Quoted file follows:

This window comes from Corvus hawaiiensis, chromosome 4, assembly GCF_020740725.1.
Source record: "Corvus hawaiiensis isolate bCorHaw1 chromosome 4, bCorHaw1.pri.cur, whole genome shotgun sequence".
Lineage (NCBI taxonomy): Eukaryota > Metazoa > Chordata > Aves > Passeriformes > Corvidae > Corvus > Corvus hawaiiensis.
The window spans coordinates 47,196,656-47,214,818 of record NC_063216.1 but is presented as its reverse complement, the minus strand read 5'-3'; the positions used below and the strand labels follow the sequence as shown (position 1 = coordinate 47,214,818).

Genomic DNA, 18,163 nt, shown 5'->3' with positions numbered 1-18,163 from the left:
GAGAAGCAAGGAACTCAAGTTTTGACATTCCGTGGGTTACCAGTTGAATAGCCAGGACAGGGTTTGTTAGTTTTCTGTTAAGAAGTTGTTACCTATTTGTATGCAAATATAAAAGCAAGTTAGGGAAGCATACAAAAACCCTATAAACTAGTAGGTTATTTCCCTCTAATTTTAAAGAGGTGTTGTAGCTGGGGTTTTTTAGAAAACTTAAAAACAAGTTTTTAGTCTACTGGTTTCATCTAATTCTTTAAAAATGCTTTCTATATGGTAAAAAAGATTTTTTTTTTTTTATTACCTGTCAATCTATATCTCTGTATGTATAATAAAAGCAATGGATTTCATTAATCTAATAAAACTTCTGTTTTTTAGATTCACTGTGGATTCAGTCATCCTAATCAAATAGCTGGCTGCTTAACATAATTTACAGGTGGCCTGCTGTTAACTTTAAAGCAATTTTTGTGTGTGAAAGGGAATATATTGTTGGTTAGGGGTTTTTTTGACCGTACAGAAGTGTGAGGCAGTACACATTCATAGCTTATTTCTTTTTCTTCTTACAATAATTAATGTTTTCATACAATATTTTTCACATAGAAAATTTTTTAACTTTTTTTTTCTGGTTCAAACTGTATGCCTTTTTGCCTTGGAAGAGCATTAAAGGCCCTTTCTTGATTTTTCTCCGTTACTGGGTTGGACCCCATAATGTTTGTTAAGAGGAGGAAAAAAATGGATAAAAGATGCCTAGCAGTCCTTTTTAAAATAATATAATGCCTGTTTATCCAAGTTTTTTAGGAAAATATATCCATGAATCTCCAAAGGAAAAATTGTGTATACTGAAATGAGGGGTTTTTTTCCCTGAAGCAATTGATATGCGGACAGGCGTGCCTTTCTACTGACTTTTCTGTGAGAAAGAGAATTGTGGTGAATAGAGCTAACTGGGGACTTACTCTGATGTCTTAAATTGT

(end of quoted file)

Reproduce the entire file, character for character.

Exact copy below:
This window comes from Corvus hawaiiensis, chromosome 4, assembly GCF_020740725.1.
Source record: "Corvus hawaiiensis isolate bCorHaw1 chromosome 4, bCorHaw1.pri.cur, whole genome shotgun sequence".
Lineage (NCBI taxonomy): Eukaryota > Metazoa > Chordata > Aves > Passeriformes > Corvidae > Corvus > Corvus hawaiiensis.
The window spans coordinates 47,196,656-47,214,818 of record NC_063216.1 but is presented as its reverse complement, the minus strand read 5'-3'; the positions used below and the strand labels follow the sequence as shown (position 1 = coordinate 47,214,818).

Genomic DNA, 18,163 nt, shown 5'->3' with positions numbered 1-18,163 from the left:
GAGAAGCAAGGAACTCAAGTTTTGACATTCCGTGGGTTACCAGTTGAATAGCCAGGACAGGGTTTGTTAGTTTTCTGTTAAGAAGTTGTTACCTATTTGTATGCAAATATAAAAGCAAGTTAGGGAAGCATACAAAAACCCTATAAACTAGTAGGTTATTTCCCTCTAATTTTAAAGAGGTGTTGTAGCTGGGGTTTTTTAGAAAACTTAAAAACAAGTTTTTAGTCTACTGGTTTCATCTAATTCTTTAAAAATGCTTTCTATATGGTAAAAAAGATTTTTTTTTTTTTATTACCTGTCAATCTATATCTCTGTATGTATAATAAAAGCAATGGATTTCATTAATCTAATAAAACTTCTGTTTTTTAGATTCACTGTGGATTCAGTCATCCTAATCAAATAGCTGGCTGCTTAACATAATTTACAGGTGGCCTGCTGTTAACTTTAAAGCAATTTTTGTGTGTGAAAGGGAATATATTGTTGGTTAGGGGTTTTTTTGACCGTACAGAAGTGTGAGGCAGTACACATTCATAGCTTATTTCTTTTTCTTCTTACAATAATTAATGTTTTCATACAATATTTTTCACATAGAAAATTTTTTAACTTTTTTTTTCTGGTTCAAACTGTATGCCTTTTTGCCTTGGAAGAGCATTAAAGGCCCTTTCTTGATTTTTCTCCGTTACTGGGTTGGACCCCATAATGTTTGTTAAGAGGAGGAAAAAAATGGATAAAAGATGCCTAGCAGTCCTTTTTAAAATAATATAATGCCTGTTTATCCAAGTTTTTTAGGAAAATATATCCATGAATCTCCAAAGGAAAAATTGTGTATACTGAAATGAGGGGTTTTTTTCCCTGAAGCAATTGATATGCGGACAGGCGTGCCTTTCTACTGACTTTTCTGTGAGAAAGAGAATTGTGGTGAATAGAGCTAACTGGGGACTTACTCTGATGTCTTAAATTGT